Too much information! That can be the reaction when conversation turns to the intimate details of illness, personal relationships or other difficult topics. You might expect the same response from Earth scientists as they digest data streaming in from satellites, ocean buoys, air monitors, soil probes and other sources.
As we embark on the International Polar Year and continue studies closer to home, the sheer amount of information can be staggering. In the past, 10 good data points could provide the basis for a thesis. Today, they can be the tip of an iceberg that fills computers with enough details to last a lifetime.
This issue takes us to the Oregon coast, where oceanographers are using subsurface gliders to complement information from satellites, shipboard surveys and moored buoys. These technologies expand our view, but they are still no match for this complex natural system. While fishermen continue to bring in plenty of Dungeness crabs and see a salmon and sardine resurgence, OSU scientist Jack Barth and his colleagues see a troubling pattern of delayed upwelling and plankton production careening from one extreme to another. More information will be needed to solve this puzzle.
Interpreting data is a task for field researchers, computer scientists and mathematicians. Dawn Wright and Malgorzata Peszynska demonstrate different types of analysis. Wright uses data from sonar and other sources to develop geographic information system maps of the seafloor. Peszynska improves the mathematical basis for computer models of groundwater. In each case, they and their colleagues are providing better ways to visualize and interpret an expanding data flow.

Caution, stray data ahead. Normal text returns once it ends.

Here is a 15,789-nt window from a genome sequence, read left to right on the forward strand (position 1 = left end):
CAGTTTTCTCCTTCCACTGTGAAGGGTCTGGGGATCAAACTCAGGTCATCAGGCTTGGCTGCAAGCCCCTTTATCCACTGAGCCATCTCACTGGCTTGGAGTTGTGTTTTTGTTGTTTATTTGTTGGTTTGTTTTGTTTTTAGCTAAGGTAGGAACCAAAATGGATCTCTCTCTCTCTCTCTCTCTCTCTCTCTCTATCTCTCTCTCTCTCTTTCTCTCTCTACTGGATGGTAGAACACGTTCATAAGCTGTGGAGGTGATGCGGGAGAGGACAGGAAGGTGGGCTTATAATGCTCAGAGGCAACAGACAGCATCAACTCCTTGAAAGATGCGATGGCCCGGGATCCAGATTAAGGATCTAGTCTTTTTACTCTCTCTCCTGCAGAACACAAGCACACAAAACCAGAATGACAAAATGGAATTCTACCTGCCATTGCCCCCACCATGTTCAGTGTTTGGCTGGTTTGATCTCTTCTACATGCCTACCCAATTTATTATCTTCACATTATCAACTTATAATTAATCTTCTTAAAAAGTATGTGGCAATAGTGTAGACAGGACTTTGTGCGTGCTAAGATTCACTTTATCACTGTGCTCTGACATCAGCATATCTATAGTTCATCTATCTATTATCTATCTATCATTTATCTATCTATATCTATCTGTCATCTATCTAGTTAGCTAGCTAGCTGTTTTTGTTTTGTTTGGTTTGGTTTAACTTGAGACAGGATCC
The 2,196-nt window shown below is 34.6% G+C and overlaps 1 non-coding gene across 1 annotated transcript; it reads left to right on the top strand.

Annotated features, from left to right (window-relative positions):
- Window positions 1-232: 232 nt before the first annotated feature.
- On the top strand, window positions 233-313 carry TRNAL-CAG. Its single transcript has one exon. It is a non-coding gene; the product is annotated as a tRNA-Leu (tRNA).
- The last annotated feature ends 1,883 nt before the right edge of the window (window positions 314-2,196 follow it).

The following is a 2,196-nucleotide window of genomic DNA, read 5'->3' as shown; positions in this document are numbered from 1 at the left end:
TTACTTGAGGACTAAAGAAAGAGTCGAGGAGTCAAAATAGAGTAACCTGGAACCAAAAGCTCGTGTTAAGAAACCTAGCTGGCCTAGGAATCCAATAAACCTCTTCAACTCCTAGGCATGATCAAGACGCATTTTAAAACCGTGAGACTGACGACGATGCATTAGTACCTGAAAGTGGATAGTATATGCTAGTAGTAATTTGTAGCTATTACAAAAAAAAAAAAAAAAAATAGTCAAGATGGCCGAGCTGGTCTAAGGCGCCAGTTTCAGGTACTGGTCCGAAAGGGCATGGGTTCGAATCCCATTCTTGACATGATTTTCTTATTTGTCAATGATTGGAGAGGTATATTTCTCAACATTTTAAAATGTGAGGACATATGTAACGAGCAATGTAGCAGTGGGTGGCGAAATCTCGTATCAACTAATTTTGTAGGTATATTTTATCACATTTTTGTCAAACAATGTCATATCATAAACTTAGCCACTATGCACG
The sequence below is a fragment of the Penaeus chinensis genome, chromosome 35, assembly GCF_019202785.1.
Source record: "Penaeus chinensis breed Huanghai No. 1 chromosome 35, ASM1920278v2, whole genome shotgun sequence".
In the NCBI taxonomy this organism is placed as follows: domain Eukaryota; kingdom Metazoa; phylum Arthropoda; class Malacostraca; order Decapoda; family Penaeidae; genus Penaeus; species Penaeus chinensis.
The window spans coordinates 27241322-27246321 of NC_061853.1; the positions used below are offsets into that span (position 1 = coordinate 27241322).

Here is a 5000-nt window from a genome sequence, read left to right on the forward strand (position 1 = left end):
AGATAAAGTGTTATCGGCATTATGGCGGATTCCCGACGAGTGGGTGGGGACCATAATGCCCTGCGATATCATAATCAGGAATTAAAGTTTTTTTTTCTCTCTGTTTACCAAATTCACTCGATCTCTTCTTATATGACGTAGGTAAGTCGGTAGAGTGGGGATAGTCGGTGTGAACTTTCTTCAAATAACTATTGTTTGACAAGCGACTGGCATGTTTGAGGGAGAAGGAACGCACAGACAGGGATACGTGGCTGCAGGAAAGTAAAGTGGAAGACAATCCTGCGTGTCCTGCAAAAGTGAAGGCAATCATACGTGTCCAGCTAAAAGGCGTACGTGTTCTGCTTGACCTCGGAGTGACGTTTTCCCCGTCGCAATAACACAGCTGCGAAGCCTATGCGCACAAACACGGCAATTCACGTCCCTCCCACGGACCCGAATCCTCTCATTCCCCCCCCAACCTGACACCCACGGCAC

Turning data into knowledge takes time, as every student knows. Among the students in this issue is Kim Johnson, a physics and Honors College senior who is getting a first-hand look at the genesis of clouds. Equipped with knowledge about the principles of air movement and cloud formation, she will pursue her childhood dream to understand hurricanes. No doubt, she will find herself in a storm of data about one of nature’s most powerful forces.
Nick Houtman, Editor